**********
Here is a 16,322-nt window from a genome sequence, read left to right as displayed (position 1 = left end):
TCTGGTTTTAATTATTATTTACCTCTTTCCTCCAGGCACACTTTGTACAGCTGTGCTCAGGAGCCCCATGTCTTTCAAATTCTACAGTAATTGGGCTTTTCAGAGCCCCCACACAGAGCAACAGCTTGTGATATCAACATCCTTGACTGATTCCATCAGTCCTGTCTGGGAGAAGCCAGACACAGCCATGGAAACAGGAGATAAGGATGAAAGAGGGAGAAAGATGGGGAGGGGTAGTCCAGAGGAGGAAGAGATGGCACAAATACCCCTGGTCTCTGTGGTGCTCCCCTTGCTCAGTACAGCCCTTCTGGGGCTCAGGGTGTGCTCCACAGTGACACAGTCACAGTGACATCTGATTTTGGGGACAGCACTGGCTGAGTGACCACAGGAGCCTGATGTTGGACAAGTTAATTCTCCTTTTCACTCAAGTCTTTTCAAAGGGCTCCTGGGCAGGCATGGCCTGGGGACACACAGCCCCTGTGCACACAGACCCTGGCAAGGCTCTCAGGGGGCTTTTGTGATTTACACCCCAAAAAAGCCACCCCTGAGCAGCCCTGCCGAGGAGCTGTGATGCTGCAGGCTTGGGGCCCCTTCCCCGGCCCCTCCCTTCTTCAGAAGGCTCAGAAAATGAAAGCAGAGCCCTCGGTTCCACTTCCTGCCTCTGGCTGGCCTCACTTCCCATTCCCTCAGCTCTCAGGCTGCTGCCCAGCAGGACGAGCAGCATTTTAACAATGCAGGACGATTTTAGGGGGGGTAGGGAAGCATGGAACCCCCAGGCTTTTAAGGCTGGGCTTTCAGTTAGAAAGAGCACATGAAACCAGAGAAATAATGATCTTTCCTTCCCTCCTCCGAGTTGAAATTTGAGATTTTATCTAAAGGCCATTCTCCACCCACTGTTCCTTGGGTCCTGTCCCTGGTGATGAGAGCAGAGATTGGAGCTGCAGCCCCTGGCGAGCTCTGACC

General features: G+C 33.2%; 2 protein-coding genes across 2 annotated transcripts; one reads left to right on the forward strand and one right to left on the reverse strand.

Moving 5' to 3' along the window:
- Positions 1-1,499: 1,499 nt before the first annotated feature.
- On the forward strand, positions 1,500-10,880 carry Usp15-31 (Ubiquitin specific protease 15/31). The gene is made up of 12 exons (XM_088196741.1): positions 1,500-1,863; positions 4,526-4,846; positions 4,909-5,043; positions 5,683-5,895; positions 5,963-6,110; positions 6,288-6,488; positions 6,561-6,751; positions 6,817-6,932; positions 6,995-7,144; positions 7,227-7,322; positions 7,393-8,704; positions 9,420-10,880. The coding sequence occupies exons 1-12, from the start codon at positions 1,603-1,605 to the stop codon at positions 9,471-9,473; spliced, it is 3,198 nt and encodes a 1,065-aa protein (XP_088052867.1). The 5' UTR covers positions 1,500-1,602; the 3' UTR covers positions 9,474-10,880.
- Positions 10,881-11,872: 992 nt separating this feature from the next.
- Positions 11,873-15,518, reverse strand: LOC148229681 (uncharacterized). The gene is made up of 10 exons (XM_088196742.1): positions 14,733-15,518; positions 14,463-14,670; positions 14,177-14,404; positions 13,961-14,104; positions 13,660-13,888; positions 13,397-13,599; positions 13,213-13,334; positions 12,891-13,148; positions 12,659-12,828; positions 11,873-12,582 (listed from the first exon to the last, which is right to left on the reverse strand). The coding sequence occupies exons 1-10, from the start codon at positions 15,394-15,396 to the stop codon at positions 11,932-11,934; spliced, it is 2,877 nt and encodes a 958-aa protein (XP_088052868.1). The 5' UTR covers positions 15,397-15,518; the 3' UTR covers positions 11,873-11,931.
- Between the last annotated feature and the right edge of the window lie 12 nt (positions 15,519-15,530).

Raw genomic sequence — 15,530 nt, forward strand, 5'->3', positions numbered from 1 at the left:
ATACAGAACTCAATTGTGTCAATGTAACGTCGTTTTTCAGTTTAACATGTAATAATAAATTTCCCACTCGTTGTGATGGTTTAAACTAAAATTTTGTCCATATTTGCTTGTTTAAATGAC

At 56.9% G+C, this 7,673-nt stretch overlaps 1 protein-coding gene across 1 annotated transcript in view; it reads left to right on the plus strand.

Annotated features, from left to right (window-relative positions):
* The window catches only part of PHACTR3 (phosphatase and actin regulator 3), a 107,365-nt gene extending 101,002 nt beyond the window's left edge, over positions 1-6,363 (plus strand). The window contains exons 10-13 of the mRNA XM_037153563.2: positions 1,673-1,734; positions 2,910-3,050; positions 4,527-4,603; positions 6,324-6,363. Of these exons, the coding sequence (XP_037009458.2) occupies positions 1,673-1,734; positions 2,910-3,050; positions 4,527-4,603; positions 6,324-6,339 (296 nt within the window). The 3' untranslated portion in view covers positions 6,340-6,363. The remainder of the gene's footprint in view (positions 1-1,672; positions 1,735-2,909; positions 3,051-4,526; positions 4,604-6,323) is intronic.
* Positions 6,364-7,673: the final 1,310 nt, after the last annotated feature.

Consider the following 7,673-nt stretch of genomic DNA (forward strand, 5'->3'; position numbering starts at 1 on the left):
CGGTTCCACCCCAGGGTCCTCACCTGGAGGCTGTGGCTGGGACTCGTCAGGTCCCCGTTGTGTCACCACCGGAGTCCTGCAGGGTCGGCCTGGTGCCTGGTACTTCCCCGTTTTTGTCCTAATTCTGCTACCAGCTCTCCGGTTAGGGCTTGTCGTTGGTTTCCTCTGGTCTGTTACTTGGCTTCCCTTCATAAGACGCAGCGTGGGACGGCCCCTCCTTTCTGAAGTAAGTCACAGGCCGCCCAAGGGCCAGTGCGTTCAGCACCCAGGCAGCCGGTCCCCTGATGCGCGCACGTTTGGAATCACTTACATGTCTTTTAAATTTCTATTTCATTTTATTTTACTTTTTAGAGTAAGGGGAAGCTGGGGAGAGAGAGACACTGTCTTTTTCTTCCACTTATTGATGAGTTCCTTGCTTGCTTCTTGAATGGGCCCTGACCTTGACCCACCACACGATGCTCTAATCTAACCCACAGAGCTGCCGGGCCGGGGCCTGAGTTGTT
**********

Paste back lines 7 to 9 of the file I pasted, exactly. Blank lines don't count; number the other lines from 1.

- Positions 10,881-11,872: 992 nt separating this feature from the next.
- Positions 11,873-15,518, reverse strand: LOC148229681 (uncharacterized). The gene is made up of 10 exons (XM_088196742.1): positions 14,733-15,518; positions 14,463-14,670; positions 14,177-14,404; positions 13,961-14,104; positions 13,660-13,888; positions 13,397-13,599; positions 13,213-13,334; positions 12,891-13,148; positions 12,659-12,828; positions 11,873-12,582 (listed from the first exon to the last, which is right to left on the reverse strand). The coding sequence occupies exons 1-10, from the start codon at positions 15,394-15,396 to the stop codon at positions 11,932-11,934; spliced, it is 2,877 nt and encodes a 958-aa protein (XP_088052868.1). The 5' UTR covers positions 15,397-15,518; the 3' UTR covers positions 11,873-11,931.
- Between the last annotated feature and the right edge of the window lie 12 nt (positions 15,519-15,530).